Worries about bad debts and a sliding share price have raised doubts about Chief Executive Peter Sands’ future. The main challenge for the emerging market lender is to boost returns and retain capital as growth slows. If Sands leaves, his successor will face the same issues.
The government is selling a 10 percent stake in the lumbering monopoly to meet its deficit target. A pledge to ramp up domestic production makes it easier to lure buyers. Still, investor enthusiasm for Coal India shares will set the tone for a big pipeline of chunky deals.
The e-commerce group’s shares fell after a Chinese regulator lambasted its sales habits. Alibaba must convince investors it was blindsided, and prevent its beef with the watchdog escalating. It’s an insight into how contradictory and value-destructive the Chinese state can be.
Newly merged brokerage Shenwan Hongyuan is worth $41 bln – more than Charles Schwab. Its peers trade at triple the valuations of most global securities houses. The mania is part excitement over China’s stock markets, and part misguided belief the state can keep things afloat.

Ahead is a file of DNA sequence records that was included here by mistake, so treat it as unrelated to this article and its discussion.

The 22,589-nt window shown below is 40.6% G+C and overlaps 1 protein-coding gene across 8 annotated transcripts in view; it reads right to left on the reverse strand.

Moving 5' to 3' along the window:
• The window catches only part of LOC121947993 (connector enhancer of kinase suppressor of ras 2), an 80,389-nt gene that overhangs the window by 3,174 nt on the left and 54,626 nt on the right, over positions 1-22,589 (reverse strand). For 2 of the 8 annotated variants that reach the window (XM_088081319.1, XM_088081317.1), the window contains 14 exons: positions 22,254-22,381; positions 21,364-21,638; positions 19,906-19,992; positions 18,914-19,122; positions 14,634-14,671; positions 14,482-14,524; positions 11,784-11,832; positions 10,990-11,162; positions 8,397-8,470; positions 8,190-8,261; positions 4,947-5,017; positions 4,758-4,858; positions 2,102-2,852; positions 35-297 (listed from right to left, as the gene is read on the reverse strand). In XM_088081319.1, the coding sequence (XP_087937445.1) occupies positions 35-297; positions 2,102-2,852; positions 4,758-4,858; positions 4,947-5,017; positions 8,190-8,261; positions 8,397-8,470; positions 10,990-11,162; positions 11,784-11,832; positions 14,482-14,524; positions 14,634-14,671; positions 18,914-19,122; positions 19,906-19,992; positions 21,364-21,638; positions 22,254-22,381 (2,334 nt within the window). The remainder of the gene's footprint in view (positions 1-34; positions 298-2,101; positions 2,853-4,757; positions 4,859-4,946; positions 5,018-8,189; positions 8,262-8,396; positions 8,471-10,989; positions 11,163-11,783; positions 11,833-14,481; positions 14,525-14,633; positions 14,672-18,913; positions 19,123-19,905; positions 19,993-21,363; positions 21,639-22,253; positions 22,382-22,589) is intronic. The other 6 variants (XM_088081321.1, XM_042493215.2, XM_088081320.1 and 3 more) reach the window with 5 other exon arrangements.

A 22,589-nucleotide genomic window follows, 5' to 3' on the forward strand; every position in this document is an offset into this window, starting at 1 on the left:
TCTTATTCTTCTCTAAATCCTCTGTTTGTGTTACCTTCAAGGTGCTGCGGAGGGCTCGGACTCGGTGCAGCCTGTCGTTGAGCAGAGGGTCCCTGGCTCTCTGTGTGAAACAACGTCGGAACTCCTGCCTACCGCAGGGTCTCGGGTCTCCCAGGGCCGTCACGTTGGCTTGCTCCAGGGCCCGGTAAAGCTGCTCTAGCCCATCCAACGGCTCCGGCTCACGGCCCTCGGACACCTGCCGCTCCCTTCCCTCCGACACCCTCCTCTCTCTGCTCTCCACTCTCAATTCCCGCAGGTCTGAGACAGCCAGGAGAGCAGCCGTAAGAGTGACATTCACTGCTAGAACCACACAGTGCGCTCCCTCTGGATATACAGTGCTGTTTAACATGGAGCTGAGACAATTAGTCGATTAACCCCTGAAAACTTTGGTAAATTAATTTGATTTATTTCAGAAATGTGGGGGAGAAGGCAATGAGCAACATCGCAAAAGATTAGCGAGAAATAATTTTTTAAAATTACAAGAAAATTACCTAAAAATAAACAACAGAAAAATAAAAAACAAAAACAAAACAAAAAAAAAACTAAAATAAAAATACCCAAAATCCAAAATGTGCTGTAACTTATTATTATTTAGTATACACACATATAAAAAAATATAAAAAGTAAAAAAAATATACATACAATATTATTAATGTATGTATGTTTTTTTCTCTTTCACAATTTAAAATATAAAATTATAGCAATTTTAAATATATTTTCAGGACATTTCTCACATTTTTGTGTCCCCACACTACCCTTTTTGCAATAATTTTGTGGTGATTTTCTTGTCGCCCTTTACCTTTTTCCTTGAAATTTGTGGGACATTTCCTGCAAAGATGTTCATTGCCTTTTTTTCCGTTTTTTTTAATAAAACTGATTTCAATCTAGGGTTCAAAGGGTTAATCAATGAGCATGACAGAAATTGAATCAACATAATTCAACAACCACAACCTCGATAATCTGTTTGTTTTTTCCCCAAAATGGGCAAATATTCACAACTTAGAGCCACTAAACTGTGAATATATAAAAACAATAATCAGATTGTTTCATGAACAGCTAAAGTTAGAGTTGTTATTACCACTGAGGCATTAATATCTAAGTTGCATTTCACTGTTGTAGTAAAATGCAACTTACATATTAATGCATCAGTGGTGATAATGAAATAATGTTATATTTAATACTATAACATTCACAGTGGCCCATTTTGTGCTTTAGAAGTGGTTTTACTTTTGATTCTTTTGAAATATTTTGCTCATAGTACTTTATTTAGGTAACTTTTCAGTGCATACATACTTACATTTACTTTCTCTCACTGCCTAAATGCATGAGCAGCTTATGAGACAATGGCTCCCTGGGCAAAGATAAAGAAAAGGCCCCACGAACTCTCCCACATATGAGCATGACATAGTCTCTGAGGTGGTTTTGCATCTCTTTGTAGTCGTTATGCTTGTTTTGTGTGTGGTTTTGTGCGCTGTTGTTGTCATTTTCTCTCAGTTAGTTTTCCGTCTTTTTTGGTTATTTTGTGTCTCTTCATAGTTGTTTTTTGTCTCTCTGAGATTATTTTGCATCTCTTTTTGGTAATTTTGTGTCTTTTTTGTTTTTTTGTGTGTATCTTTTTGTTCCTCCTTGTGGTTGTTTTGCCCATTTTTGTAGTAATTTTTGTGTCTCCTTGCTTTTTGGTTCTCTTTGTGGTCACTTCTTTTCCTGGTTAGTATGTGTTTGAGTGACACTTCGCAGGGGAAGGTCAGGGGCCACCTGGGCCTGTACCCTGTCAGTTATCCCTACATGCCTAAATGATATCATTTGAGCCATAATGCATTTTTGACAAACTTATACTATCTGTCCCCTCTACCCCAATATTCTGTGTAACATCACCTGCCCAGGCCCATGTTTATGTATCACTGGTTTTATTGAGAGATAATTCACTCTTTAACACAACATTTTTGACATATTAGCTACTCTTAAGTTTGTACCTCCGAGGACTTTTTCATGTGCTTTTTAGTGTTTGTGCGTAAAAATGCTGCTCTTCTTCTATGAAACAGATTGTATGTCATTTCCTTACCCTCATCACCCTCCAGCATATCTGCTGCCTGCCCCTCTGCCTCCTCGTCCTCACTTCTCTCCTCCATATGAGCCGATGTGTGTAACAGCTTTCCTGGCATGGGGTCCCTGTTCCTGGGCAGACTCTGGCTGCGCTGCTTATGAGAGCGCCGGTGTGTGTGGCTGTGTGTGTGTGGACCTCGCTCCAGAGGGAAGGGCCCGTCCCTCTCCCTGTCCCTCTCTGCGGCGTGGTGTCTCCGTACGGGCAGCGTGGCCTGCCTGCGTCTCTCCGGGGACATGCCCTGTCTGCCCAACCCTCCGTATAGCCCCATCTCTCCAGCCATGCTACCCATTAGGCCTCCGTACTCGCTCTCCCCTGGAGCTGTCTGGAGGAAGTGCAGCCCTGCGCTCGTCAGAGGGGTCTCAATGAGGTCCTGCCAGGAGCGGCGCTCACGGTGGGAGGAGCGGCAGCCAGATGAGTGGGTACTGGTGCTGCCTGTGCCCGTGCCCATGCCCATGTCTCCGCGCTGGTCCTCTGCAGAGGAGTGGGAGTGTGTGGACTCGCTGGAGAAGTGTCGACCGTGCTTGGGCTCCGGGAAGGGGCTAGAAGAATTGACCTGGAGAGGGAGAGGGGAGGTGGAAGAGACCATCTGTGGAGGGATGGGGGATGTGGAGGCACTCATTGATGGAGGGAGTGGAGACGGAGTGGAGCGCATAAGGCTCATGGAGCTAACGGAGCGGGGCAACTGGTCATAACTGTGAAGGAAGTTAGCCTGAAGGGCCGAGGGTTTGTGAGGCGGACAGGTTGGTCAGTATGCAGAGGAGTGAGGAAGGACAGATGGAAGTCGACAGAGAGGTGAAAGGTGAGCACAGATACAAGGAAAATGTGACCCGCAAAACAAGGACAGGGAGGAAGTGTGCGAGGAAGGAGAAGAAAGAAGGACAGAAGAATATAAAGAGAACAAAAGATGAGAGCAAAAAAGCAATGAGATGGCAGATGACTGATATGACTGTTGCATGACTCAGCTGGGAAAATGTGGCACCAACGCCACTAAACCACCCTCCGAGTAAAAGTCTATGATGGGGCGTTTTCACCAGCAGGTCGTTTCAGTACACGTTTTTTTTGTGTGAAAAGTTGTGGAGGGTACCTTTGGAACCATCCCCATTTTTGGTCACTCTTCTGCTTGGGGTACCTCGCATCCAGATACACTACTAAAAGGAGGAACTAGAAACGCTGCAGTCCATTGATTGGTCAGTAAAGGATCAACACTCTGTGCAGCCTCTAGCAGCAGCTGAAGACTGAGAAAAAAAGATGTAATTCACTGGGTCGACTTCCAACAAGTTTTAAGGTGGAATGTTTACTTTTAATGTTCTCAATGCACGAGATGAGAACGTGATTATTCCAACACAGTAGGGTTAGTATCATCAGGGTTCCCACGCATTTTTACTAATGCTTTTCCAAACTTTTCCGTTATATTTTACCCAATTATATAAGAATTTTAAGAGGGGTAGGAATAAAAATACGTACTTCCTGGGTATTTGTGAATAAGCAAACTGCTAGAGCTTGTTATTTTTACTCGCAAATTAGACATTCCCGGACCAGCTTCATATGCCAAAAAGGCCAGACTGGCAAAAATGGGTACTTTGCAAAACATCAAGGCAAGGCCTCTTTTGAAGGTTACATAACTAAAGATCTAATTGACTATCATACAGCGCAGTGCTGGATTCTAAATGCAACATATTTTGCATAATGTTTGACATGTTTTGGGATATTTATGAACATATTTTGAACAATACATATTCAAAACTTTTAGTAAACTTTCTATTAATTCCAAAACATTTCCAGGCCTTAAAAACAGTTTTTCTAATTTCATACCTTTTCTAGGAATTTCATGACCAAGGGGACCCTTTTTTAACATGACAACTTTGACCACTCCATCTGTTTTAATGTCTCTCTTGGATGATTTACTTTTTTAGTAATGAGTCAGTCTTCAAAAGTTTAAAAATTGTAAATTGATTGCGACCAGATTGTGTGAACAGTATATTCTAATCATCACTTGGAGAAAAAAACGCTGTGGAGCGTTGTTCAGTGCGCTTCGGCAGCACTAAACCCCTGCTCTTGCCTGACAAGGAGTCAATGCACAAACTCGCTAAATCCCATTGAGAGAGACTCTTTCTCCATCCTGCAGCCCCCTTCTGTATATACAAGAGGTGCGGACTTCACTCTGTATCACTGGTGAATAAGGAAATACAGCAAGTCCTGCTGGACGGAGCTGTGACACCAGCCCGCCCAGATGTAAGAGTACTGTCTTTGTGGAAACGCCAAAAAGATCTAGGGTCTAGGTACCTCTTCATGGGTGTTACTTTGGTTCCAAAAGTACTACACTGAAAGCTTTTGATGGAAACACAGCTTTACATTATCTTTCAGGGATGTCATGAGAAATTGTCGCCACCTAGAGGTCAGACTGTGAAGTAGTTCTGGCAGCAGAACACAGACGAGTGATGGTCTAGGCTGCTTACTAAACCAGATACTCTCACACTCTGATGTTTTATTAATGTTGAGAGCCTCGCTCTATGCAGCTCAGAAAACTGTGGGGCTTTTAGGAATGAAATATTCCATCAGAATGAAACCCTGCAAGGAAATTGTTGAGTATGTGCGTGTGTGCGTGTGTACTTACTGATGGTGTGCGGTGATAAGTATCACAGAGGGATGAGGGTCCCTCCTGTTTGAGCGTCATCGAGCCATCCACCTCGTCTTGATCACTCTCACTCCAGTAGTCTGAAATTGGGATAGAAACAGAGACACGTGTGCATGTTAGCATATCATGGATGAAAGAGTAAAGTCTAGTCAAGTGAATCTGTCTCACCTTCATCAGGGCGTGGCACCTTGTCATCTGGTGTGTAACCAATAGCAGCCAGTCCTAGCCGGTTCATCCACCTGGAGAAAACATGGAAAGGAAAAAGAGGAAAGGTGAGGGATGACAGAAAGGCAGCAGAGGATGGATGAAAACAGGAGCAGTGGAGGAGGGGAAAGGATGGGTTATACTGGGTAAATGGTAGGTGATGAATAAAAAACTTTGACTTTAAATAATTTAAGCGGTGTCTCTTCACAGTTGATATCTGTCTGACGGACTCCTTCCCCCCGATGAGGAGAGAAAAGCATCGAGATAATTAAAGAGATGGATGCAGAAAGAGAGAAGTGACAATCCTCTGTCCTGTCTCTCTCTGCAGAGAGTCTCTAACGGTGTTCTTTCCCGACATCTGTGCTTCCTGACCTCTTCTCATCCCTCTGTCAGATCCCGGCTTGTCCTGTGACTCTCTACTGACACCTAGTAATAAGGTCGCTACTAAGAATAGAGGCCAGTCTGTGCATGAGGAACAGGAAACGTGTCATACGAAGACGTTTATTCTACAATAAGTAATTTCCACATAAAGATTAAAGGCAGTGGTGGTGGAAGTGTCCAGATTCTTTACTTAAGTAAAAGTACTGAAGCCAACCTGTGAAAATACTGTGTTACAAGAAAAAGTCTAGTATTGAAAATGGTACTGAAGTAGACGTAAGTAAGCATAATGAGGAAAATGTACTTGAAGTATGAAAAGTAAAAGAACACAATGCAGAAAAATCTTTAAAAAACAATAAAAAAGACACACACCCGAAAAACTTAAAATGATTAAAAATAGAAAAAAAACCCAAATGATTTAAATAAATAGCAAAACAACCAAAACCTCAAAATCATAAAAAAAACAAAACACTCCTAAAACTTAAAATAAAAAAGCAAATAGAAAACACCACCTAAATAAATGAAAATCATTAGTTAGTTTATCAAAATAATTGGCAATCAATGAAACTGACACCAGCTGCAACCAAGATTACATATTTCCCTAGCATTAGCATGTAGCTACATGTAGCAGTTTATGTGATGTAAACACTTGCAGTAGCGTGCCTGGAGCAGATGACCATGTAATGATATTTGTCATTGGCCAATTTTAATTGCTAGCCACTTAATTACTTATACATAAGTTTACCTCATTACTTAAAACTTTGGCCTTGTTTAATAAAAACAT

Alibaba’s boss, like the U.S. group’s Jeff Bezos, has built online retail dominance. But there are downsides. Unpredictable earnings are Exhibit A. The Chinese group also has fickle regulators. It may not be the last time investors suffer nearly $40 bln of losses in two days.
For a country that says employment is its top priority, China’s jobs data is surprisingly unhelpful. Besides the 47 million or so official unemployed, many more are stranded in unproductive or unnecessary posts. That’s bad for growth. Fixing it requires reformist elbow grease.
The states of India need a break. They have lived with spending curbs that New Delhi has never accepted for itself. But this has bred angst. The upcoming budget is a chance to boost regional spending even as the federal government cuts back. The rebalancing will spur GDP growth.